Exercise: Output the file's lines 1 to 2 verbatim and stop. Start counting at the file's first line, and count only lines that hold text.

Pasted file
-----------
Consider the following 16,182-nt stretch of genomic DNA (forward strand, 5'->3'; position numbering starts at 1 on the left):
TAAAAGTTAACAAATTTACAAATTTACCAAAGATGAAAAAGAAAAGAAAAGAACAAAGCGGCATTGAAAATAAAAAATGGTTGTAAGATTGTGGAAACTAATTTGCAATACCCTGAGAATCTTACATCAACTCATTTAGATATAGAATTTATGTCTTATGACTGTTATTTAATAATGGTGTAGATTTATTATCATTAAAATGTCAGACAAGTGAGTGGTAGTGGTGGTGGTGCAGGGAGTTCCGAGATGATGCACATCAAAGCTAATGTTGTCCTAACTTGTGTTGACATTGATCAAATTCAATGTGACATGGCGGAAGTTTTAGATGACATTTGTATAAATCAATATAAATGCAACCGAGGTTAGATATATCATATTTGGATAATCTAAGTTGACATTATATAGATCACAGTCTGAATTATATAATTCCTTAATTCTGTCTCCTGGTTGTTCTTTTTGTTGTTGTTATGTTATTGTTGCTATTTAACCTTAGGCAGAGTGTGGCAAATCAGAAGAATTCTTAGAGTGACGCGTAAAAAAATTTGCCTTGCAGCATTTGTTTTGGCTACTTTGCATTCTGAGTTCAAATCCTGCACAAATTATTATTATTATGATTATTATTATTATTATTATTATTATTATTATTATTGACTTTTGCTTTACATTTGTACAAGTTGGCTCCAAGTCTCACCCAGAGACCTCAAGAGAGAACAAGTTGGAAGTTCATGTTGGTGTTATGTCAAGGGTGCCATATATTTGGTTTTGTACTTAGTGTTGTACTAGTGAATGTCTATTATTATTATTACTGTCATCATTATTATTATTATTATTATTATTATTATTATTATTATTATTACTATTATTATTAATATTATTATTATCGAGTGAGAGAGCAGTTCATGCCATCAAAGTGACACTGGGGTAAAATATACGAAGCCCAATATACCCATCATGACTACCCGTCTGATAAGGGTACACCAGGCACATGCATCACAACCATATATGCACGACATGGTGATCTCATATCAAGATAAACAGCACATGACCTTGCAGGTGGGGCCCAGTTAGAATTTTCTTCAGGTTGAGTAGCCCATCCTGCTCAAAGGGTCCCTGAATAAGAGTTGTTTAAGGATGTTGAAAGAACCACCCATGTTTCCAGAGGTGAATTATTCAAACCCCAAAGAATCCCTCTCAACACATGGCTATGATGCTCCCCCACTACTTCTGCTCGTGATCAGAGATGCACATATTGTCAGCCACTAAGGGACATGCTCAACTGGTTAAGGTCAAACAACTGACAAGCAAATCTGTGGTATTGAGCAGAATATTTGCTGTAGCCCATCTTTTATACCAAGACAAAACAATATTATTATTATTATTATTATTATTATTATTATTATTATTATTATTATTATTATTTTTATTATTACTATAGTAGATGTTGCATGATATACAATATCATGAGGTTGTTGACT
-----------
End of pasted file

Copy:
Consider the following 16,182-nt stretch of genomic DNA (forward strand, 5'->3'; position numbering starts at 1 on the left):
TAAAAGTTAACAAATTTACAAATTTACCAAAGATGAAAAAGAAAAGAAAAGAACAAAGCGGCATTGAAAATAAAAAATGGTTGTAAGATTGTGGAAACTAATTTGCAATACCCTGAGAATCTTACATCAACTCATTTAGATATAGAATTTATGTCTTATGACTGTTATTTAATAATGGTGTAGATTTATTATCATTAAAATGTCAGACAAGTGAGTGGTAGTGGTGGTGGTGCAGGGAGTTCCGAGATGATGCACATCAAAGCTAATGTTGTCCTAACTTGTGTTGACATTGATCAAATTCAATGTGACATGGCGGAAGTTTTAGATGACATTTGTATAAATCAATATAAATGCAACCGAGGTTAGATATATCATATTTGGATAATCTAAGTTGACATTATATAGATCACAGTCTGAATTATATAATTCCTTAATTCTGTCTCCTGGTTGTTCTTTTTGTTGTTGTTATGTTATTGTTGCTATTTAACCTTAGGCAGAGTGTGGCAAATCAGAAGAATTCTTAGAGTGACGCGTAAAAAAATTTGCCTTGCAGCATTTGTTTTGGCTACTTTGCATTCTGAGTTCAAATCCTGCACAAATTATTATTATTATGATTATTATTATTATTATTATTATTATTATTATTATTGACTTTTGCTTTACATTTGTACAAGTTGGCTCCAAGTCTCACCCAGAGACCTCAAGAGAGAACAAGTTGGAAGTTCATGTTGGTGTTATGTCAAGGGTGCCATATATTTGGTTTTGTACTTAGTGTTGTACTAGTGAATGTCTATTATTATTATTACTGTCATCATTATTATTATTATTATTATTATTATTATTATTATTATTATTACTATTATTATTAATATTATTATTATCGAGTGAGAGAGCAGTTCATGCCATCAAAGTGACACTGGGGTAAAATATACGAAGCCCAATATACCCATCATGACTACCCGTCTGATAAGGGTACACCAGGCACATGCATCACAACCATATATGCACGACATGGTGATCTCATATCAAGATAAACAGCACATGACCTTGCAGGTGGGGCCCAGTTAGAATTTTCTTCAGGTTGAGTAGCCCATCCTGCTCAAAGGGTCCCTGAATAAGAGTTGTTTAAGGATGTTGAAAGAACCACCCATGTTTCCAGAGGTGAATTATTCAAACCCCAAAGAATCCCTCTCAACACATGGCTATGATGCTCCCCCACTACTTCTGCTCGTGATCAGAGATGCACATATTGTCAGCCACTAAGGGACATGCTCAACTGGTTAAGGTCAAACAACTGACAAGCAAATCTGTGGTATTGAGCAGAATATTTGCTGTAGCCCATCTTTTATACCAAGACAAAACAATATTATTATTATTATTATTATTATTATTATTATTATTATTATTATTATTATTATTTTTATTATTACTATAGTAGATGTTGCATGATATACAATATCATGAGGTTGTTGACT